Protests over slaying of Brazil politician a watershed moment

Murdered legislator Marielle Franco was a living riposte to an entitled political caste

A popular Rio de Janeiro city councilwoman who was an outspoken critic of police killings of poor residents in shantytowns was gunned down in what police, prosecutors and even drug gang leaders said on Thursday looked like a political assassination.

 

Rio de Janeiro city councilwoman Marielle Franco had little following outside her native city, and no known enemies, according to her family and party.

So when she died in a hail of bullets after an apparent ambush on Wednesday night, even the crime-calloused Brazilians were shocked.

Yet what happened next was even more remarkable: Huge crowds poured into public squares across the country in protest. When was the last time a Brazilian politician became a symbol for anything but corruption and venality, or grist for a Netflix series?

Ms Franco was the opposite of all that. A black woman raised in a crime-torn favela, or slum, the 38-year-old legislator was in many ways a living riposte by a rising Brazilian generation to an encastled political caste that uses public office as a Monopoly board.

Electoral politics

Instead of turning her back on politics, she embraced it. Ms Franco earned a diploma from one of the country’s most prestigious universities before jumping into the national debate and then into electoral politics. In 2016, in her maiden campaign, she handily won a seat on Rio’s city council.

Aerial view of a massive demonstration against the murder of Brazilian councilwoman and activist Marielle Franco in front of Rio’s Municipal Chamber, downtown Rio de Janeiro, Brazil, on Thursday night. Photograph: Mauro Pimentel/AFP/Getty Images
Aerial view of a massive demonstration against the murder of Brazilian councilwoman and activist Marielle Franco in front of Rio’s Municipal Chamber, downtown Rio de Janeiro, Brazil, on Thursday night. Photograph: Mauro Pimentel/AFP/Getty Images

To be sure, not all Brazilians mourned Ms Franco’s death. She was an unrelenting critic of official neglect of blacks, women, homosexuals and the poor. Her strident defence of human rights was pepper spray to the police, whom she frequently called out for rogue behaviour, as she did just last week.

Sadly, the gangland-style slaying followed by outbursts of schadenfreude suggest the pushback was more than rhetorical. All indications are that she was killed because she was bothering all the right people. Police are still investigating the hit.

Brutal crime

Sceptics have seized on the brutal crime as confirmation that the city of Rio de Janeiro is a lost cause, and that the federal intervention intended to rescue Brazil’s most storied metropolis from crime’s tightening hold is badly flawed.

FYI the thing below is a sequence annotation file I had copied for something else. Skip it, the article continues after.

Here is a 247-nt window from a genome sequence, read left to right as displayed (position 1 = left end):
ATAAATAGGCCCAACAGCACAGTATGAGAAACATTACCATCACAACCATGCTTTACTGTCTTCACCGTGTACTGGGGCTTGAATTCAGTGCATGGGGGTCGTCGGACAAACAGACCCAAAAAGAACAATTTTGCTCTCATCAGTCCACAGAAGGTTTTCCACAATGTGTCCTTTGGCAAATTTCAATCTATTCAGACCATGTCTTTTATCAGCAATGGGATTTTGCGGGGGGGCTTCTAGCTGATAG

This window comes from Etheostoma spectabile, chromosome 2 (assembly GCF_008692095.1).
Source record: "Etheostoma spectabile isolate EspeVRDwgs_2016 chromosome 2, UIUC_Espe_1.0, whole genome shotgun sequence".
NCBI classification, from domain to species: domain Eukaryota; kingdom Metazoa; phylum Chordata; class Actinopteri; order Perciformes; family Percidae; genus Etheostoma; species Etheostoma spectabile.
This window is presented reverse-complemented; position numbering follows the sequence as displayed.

But the outpouring over Ms Franco – young, black, bisexual and unapologetically political – also underscores something bigger and far more encouraging.

Brazilian councilwoman Marielle Franco of the left-wing party PSOL leading a session at the Municipal Chamber in Rio de Janeiro, Brazil in February last year. Ms Franco, who was an outspoken critic of police brutality, was shot dead in Rio’s city centre this week in an assassination-style killing. Photograph: Renan Olaz/AFP/Getty Images
Brazilian councilwoman Marielle Franco of the left-wing party PSOL leading a session at the Municipal Chamber in Rio de Janeiro, Brazil in February last year. Ms Franco, who was an outspoken critic of police brutality, was shot dead in Rio’s city centre this week in an assassination-style killing. Photograph: Renan Olaz/AFP/Getty Images

Brazilians aren’t so much desperately anti-authority or hungry for messianic outsiders as they are anxious for legitimate leaders. That’s one reason why headline politicians knew to keep their distance from the streets this week, where young protesters took the lead in turning a eulogy into a revolt.

Tellingly, right-wing presidential hopeful Jair Bolsonaro, whose pro-gun, torture-friendly, anti-establishment rants have galvanised many disgruntled voters, said nothing.

Will the diffuse outbursts of anger that have occasionally shaken Brazil since before the 2014 World Cup finally gain critical mass?

Perhaps. In her first political campaign, Ms Franco won 46,000 votes, more than all but four of Rio’s 51 city legislators. With machine politicians on the defensive, and public anger rising, those inspired by Ms Franco have the opportunity in this October’s elections not just to rail against Brazil’s dysfunctional leaders but to recall them. – Bloomberg

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